JAKARTA, KOMPAS.com - After two-month large-scale social restrictions, Indonesians across the country still get sanctioned for violating the rules amid growing coronavirus cases.
Following the country’s first two cases in early March, the government has stepped up its effort to curb the COVID-19 from spreading by imposing the large-scale social restrictions or locally known as PSBB.
The decision was then followed by the regional governments and local administrations throughout Indonesia, leading to restrictions on people’s movement and public gatherings.
Recently, Jakarta Governor Anies Baswedan has extended the PSBB in the Indonesian capital by another 14 days until June 4, bringing it the third time since he announced the first large-scale social restrictions on April 10.
“The Jakarta Administration and its task force would like to inform the public that PSBB in the city will be extended by 14 days starting from May 22 to June 4,” Anies said on Tuesday in a speech broadcast on the city’s YouTube channel.
He said that the next two weeks would become a crucial period in the effort to curb the transmission of COVID-19 in Jakarta. He stressed the importance of abiding by rules during PSBB. “This may become the last PSBB if we are being disciplined,” he said.
In Jakarta alone, the hardest-hit part of the country, as of today a total of 6.053 people have tested positive for COVID-19, over 1,400 people are recovered, and 487 have died.
Despite the rising numbers of confirmed cases, social restrictions have caused mixed reactions among the people. Some have been trying to abide by the rules by working from home, schooling from home, and have left the houses only if necessary.
However, others seemed to ignore the risk of getting infected by walking around in crowded public places such as wet markets.
Tania, 26, said that being at home at a time of PSBB could already cause a feeling of boredom. And, she added, it feels worse when sanctions on violators are not strictly imposed as seen on social media.
“Staying at home for three months would have been useless. I feel sorry for the healthcare workers [who have worked tirelessly],” she said.
Another Jakartan known as Harri, 25, shared a similar sentiment. He said that for almost three months he has been following the rules but he gets annoyed by some selfish people who evaded the PSBB.
But, he said that he will remain patient to follow the rules until the PSBB is revoked. “If so [PSBB will end], the government should impose stricter rules for the next two weeks,” Harri said.
Besides, they both also hoped that the local administration will maximize their efforts in distributing social assistances to low-income people in Jakarta as COVID-19 has a huge impact not only on people’s health but also on their economy.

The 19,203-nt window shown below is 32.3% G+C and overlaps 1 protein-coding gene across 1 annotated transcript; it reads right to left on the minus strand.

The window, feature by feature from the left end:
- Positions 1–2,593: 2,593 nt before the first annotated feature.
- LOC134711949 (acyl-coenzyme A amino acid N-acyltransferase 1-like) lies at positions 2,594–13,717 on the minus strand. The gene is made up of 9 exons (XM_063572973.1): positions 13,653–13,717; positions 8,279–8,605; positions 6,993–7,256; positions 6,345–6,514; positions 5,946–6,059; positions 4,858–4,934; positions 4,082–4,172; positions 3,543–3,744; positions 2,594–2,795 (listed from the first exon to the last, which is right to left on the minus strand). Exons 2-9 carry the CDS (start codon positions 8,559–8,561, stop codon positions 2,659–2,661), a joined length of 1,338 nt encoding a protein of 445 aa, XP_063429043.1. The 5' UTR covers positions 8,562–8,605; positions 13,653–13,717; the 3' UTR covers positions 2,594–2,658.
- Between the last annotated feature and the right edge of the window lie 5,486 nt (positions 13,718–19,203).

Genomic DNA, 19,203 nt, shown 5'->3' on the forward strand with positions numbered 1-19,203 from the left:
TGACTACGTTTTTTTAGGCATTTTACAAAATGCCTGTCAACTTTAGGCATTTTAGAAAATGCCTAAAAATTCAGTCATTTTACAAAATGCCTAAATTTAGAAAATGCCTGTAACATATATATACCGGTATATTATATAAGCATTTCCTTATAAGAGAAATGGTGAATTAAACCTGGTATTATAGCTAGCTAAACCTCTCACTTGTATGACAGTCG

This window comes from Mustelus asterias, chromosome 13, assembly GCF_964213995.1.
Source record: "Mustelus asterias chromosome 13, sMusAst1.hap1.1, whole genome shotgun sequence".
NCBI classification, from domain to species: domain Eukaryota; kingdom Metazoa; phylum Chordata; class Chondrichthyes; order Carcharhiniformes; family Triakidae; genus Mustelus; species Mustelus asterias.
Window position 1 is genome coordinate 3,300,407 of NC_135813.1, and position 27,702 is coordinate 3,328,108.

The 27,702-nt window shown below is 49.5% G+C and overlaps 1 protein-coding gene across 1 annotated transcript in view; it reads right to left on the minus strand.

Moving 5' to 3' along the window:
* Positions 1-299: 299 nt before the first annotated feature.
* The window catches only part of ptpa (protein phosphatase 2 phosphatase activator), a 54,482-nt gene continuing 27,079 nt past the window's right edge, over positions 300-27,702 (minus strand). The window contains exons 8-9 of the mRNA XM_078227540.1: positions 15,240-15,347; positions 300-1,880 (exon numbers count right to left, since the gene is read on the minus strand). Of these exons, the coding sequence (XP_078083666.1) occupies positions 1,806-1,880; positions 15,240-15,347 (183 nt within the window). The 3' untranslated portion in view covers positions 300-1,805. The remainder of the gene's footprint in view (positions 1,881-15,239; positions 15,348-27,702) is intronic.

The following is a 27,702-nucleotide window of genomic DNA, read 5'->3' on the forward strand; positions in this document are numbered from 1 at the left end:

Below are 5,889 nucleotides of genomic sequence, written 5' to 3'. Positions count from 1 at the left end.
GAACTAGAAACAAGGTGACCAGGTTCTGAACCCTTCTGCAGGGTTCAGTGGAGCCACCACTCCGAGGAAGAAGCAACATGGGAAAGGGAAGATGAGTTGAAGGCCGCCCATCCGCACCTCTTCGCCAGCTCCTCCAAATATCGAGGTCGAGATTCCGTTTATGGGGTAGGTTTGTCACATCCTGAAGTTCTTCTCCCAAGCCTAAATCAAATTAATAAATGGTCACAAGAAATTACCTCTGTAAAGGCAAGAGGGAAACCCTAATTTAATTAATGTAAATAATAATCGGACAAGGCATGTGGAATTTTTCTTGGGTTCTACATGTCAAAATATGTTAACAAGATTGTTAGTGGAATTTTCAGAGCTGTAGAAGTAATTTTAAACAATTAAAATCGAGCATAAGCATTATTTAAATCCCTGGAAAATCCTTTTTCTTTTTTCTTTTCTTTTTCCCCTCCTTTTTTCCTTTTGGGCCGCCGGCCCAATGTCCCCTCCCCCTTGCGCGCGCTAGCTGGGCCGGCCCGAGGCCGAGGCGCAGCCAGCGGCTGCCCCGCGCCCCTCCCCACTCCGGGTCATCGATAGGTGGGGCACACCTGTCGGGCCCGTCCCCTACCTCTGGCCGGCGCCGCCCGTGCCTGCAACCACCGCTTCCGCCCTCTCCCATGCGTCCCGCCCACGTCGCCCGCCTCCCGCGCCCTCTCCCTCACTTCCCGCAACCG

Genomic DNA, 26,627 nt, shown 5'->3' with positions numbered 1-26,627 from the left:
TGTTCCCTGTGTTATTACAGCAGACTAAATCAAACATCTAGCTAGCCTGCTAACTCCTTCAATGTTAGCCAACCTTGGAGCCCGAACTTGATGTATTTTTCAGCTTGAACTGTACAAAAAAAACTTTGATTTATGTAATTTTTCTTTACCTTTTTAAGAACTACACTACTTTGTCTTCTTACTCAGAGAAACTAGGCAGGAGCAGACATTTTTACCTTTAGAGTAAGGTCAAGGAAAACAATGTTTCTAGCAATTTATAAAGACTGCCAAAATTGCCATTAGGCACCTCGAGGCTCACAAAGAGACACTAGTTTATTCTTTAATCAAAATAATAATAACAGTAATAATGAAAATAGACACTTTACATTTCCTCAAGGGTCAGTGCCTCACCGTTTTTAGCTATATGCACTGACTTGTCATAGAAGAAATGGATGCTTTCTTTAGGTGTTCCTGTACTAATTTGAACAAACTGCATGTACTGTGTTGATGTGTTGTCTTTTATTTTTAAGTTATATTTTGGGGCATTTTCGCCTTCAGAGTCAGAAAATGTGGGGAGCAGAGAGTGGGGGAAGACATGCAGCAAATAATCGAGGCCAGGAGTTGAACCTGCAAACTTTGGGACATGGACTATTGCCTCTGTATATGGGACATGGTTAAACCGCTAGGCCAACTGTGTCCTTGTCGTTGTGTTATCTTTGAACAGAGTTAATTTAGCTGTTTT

Meanwhile, in Tangerang on the outskirts of the Indonesian capital, in two days alone this month more than 2,000 people have flouted the rules. Of these, over 1,700 people were forced to take rapid tests.
“The tests taken by some evaders show reactive results,” said Tangerang Regent Arief Wismansyah, referring to the 21 people whose results were reactive.
Apart from the rapid test, about 351 violators were sanctioned with community service such as cleaning the public areas and sweep the streets.
Arief said the relevant authorities will continue to monitor the public space and take necessary actions if violations occur, with the hope that people will realize the importance of maintaining their health by following the rules.
An official data recorded as of today 303 people in Tangerang have tested positive COVID-19, 26 people have died, 127 have been recovered, and 150 people are still being treated.
Elsewhere, in Dumai, Sumatra Province, street vendors and residents rejected the PSBB implementation on its first day on Monday. The incident, which went viral on social media, took place in the evening when hundreds of people gathered in a market on Jalan Jenderal Sudirman.
They disagree because they are only allowed to operate their businesses from around 6 pm to 9 pm while this week is the time to make good money as the Idul Fitri religious holiday celebrated by the Muslims around the world is approaching.
A resident who works at a workshop, Arya, 48, is among the people who rejected the social restrictions as many of his relatives are the street vendors. He said they need longer hours to sell food, clothes, and other products so that they can make a good income.
“Of course I am afraid of getting sick but we need to earn money to make a living. We will follow the recommended health protocol by wearing masks in public places and maintain physical distancing,” he said.
Indonesia, one of the hardest-hit countries, has the highest mortality rate in Southeast Asia, reaching between 8-9 percent.
The death toll from coronavirus has hit over 1,200. As of Thursday, the authorities have confirmed 20,162 COVID-19 positive cases and 4,838 have been recovered throughout Indonesia. (Author: Rakhmat Nur Hakim, Idon Tanjung, Singgih Wiryono, Jimmy Ramadhan Azhari | Editor: )